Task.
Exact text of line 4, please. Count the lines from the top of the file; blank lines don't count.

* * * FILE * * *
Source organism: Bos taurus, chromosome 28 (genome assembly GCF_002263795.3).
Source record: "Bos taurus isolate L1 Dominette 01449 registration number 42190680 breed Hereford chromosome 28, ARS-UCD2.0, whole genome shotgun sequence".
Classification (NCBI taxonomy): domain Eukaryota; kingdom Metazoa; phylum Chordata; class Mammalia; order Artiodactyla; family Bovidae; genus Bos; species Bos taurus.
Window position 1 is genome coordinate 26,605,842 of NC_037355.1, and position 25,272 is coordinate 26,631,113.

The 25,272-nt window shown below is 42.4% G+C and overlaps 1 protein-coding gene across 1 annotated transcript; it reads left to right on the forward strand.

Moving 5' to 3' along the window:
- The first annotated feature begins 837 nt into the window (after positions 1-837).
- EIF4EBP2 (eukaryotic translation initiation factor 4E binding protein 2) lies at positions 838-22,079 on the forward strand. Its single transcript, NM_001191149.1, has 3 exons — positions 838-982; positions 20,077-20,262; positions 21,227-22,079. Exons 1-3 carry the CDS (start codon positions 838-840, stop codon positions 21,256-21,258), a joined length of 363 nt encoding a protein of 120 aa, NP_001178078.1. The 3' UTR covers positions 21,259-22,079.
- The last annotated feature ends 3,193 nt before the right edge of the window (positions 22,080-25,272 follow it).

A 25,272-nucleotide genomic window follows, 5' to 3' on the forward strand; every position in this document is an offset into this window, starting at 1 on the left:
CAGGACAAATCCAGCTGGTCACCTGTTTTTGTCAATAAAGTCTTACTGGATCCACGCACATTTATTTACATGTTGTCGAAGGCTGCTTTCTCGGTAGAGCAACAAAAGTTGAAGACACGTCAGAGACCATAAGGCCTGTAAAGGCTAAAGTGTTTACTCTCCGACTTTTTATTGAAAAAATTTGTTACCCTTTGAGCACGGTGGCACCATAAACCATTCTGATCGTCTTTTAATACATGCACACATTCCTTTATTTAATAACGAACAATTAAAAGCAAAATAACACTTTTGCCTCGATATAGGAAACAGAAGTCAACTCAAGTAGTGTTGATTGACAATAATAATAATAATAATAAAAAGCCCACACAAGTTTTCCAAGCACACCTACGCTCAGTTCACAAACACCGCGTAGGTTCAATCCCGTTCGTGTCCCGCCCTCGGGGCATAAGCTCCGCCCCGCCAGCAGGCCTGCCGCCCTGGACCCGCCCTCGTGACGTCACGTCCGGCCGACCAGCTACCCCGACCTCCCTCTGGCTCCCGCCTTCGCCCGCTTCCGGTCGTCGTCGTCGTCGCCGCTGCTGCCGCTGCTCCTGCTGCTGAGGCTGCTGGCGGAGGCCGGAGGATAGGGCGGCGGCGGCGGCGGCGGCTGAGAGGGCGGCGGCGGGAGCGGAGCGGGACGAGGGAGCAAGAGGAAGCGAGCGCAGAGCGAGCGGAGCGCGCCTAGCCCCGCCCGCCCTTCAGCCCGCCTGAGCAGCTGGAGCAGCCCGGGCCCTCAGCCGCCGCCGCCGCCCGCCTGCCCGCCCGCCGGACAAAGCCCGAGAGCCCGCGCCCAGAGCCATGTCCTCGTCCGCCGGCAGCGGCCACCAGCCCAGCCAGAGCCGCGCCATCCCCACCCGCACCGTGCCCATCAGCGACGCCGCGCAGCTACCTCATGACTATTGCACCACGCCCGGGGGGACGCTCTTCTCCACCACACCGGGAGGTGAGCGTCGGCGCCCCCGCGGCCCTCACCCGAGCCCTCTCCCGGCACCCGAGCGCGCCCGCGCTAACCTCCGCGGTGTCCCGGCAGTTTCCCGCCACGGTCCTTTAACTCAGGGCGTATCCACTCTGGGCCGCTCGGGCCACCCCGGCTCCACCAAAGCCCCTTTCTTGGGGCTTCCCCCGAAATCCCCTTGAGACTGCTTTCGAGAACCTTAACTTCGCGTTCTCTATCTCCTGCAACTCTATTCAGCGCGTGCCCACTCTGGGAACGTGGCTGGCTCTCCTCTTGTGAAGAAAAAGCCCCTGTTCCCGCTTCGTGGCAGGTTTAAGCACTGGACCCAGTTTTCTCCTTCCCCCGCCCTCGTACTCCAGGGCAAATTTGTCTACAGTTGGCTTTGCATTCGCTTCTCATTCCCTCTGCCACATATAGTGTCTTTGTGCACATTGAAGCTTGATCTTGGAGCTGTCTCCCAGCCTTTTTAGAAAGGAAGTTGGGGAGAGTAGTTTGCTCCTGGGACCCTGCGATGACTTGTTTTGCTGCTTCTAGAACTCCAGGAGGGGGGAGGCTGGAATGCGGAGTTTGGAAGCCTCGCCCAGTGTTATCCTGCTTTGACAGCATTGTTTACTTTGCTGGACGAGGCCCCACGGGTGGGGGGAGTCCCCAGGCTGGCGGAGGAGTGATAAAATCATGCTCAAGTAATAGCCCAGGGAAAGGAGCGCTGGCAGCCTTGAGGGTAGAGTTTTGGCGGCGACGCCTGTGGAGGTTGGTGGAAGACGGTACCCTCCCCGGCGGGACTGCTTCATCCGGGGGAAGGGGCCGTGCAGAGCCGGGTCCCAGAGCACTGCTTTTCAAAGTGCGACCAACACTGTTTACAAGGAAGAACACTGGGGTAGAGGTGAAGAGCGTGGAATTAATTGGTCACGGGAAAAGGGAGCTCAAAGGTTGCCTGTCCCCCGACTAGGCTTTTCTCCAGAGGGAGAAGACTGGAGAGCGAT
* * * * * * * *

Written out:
Window position 1 is genome coordinate 26,605,842 of NC_037355.1, and position 25,272 is coordinate 26,631,113.